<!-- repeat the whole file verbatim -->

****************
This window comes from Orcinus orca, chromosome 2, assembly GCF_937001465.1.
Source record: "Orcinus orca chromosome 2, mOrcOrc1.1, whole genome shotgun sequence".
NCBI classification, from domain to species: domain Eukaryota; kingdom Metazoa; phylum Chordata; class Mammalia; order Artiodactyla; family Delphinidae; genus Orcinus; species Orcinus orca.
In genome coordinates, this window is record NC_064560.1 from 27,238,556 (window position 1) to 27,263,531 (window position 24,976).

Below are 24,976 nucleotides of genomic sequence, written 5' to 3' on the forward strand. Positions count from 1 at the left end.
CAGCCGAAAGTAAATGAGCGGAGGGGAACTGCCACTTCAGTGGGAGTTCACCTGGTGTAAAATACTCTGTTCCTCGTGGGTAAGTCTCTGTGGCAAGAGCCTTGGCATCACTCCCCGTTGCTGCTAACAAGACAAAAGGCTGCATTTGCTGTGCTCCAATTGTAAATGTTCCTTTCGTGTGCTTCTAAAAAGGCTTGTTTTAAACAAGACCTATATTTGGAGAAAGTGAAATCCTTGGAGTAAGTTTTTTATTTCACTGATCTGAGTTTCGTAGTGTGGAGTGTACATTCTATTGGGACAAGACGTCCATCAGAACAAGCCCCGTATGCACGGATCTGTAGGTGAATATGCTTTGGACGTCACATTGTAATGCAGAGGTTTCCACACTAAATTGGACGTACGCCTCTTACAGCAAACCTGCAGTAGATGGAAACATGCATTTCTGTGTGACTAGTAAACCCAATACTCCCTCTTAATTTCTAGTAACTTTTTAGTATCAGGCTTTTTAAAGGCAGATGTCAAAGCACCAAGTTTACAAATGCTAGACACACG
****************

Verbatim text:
This window comes from Orcinus orca, chromosome 2, assembly GCF_937001465.1.
Source record: "Orcinus orca chromosome 2, mOrcOrc1.1, whole genome shotgun sequence".
NCBI classification, from domain to species: domain Eukaryota; kingdom Metazoa; phylum Chordata; class Mammalia; order Artiodactyla; family Delphinidae; genus Orcinus; species Orcinus orca.
In genome coordinates, this window is record NC_064560.1 from 27,238,556 (window position 1) to 27,263,531 (window position 24,976).

Below are 24,976 nucleotides of genomic sequence, written 5' to 3' on the forward strand. Positions count from 1 at the left end.
CAGCCGAAAGTAAATGAGCGGAGGGGAACTGCCACTTCAGTGGGAGTTCACCTGGTGTAAAATACTCTGTTCCTCGTGGGTAAGTCTCTGTGGCAAGAGCCTTGGCATCACTCCCCGTTGCTGCTAACAAGACAAAAGGCTGCATTTGCTGTGCTCCAATTGTAAATGTTCCTTTCGTGTGCTTCTAAAAAGGCTTGTTTTAAACAAGACCTATATTTGGAGAAAGTGAAATCCTTGGAGTAAGTTTTTTATTTCACTGATCTGAGTTTCGTAGTGTGGAGTGTACATTCTATTGGGACAAGACGTCCATCAGAACAAGCCCCGTATGCACGGATCTGTAGGTGAATATGCTTTGGACGTCACATTGTAATGCAGAGGTTTCCACACTAAATTGGACGTACGCCTCTTACAGCAAACCTGCAGTAGATGGAAACATGCATTTCTGTGTGACTAGTAAACCCAATACTCCCTCTTAATTTCTAGTAACTTTTTAGTATCAGGCTTTTTAAAGGCAGATGTCAAAGCACCAAGTTTACAAATGCTAGACACACG